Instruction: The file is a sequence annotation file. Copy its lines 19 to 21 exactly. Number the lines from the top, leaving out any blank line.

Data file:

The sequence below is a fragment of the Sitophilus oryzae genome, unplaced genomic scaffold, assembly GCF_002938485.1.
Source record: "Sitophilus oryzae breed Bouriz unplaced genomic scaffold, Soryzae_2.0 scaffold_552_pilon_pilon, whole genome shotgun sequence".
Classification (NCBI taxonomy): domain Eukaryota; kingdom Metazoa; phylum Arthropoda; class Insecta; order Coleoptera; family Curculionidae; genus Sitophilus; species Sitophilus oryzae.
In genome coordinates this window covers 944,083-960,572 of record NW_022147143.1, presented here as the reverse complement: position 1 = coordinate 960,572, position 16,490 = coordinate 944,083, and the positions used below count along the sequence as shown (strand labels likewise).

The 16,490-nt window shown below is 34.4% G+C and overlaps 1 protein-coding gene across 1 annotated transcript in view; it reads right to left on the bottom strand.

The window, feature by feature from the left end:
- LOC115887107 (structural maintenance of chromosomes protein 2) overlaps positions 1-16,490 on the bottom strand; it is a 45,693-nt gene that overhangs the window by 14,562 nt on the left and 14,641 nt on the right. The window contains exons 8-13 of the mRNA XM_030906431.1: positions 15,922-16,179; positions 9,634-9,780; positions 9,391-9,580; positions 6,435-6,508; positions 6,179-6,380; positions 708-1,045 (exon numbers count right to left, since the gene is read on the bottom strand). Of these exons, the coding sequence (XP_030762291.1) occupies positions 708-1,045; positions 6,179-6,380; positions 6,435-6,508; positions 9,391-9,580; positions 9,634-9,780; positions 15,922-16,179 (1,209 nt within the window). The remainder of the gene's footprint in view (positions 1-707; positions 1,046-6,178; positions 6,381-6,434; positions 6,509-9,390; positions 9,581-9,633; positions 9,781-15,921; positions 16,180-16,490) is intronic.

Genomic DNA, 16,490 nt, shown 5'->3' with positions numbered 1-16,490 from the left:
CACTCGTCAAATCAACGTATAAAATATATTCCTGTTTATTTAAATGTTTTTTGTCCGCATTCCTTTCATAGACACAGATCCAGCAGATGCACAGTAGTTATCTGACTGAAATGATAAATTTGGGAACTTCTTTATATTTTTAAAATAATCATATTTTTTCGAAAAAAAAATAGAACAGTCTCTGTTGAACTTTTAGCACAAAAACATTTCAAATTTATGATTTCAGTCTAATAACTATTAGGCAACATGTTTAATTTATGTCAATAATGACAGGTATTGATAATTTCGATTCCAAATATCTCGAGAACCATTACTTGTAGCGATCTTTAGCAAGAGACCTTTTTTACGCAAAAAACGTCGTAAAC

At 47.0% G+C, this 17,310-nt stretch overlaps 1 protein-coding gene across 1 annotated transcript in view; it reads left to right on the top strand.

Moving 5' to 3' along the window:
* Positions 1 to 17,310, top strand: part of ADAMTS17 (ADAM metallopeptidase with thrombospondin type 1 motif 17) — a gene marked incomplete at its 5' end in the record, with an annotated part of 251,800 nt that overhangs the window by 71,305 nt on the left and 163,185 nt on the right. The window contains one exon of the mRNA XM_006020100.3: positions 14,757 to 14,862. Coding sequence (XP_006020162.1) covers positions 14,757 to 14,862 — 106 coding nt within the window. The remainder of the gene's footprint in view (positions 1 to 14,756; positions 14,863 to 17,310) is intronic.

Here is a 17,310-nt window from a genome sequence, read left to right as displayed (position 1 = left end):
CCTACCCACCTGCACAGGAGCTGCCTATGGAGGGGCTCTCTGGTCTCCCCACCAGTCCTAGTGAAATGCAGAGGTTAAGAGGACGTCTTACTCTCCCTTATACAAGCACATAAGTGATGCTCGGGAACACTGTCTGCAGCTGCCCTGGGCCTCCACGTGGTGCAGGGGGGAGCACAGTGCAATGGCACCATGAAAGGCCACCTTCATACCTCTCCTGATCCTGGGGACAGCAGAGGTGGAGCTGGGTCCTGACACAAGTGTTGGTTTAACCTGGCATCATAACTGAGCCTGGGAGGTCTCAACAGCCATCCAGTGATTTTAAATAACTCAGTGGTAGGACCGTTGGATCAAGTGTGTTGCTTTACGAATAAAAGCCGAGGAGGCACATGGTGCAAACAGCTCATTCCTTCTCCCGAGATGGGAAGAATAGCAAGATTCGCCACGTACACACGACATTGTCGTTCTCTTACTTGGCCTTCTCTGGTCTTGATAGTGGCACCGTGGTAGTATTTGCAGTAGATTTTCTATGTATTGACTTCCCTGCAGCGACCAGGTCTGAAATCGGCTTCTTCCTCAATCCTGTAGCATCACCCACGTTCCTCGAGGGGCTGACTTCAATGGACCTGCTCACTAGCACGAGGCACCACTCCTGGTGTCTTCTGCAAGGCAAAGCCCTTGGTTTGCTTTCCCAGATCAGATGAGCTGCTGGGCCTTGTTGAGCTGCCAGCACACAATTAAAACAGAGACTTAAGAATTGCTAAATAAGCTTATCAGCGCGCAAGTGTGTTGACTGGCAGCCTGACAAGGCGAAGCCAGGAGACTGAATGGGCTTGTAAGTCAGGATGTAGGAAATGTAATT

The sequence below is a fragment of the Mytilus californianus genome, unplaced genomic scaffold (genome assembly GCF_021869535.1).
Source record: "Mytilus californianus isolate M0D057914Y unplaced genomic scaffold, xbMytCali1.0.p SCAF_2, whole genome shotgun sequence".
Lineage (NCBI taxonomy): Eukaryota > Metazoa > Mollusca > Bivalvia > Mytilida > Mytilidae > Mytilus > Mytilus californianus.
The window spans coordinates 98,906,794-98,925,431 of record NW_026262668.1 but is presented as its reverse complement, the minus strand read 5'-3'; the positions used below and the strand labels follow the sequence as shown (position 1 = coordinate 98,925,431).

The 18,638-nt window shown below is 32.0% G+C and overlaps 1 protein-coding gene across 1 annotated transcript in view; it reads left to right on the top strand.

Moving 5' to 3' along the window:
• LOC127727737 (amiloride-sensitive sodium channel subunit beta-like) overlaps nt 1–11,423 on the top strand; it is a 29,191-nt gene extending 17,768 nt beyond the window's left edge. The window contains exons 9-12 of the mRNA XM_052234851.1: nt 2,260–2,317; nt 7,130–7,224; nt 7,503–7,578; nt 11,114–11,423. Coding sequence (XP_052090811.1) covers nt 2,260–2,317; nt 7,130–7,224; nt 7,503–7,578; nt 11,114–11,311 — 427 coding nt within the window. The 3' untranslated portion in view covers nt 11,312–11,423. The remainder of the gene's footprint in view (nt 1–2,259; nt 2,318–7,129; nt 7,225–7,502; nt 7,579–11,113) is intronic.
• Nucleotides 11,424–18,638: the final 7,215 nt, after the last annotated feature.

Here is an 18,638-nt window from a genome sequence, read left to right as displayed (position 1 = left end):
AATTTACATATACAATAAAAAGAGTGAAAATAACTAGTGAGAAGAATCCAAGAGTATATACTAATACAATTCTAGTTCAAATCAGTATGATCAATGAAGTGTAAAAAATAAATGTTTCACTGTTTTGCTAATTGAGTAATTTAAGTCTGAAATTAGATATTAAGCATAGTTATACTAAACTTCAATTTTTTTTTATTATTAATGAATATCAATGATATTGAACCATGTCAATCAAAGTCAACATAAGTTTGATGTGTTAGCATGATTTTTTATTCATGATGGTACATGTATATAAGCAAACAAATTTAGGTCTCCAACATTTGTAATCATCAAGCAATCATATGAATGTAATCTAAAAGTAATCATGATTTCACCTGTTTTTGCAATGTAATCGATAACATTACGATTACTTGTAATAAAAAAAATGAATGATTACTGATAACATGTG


The 18,638-nt window shown below is 32.0% G+C and overlaps 1 protein-coding gene across 1 annotated transcript in view; it reads left to right on the top strand.

Moving 5' to 3' along the window:
• LOC127727737 (amiloride-sensitive sodium channel subunit beta-like) overlaps nt 1–11,423 on the top strand; it is a 29,191-nt gene extending 17,768 nt beyond the window's left edge. The window contains exons 9-12 of the mRNA XM_052234851.1: nt 2,260–2,317; nt 7,130–7,224; nt 7,503–7,578; nt 11,114–11,423. Coding sequence (XP_052090811.1) covers nt 2,260–2,317; nt 7,130–7,224; nt 7,503–7,578; nt 11,114–11,311 — 427 coding nt within the window. The 3' untranslated portion in view covers nt 11,312–11,423. The remainder of the gene's footprint in view (nt 1–2,259; nt 2,318–7,129; nt 7,225–7,502; nt 7,579–11,113) is intronic.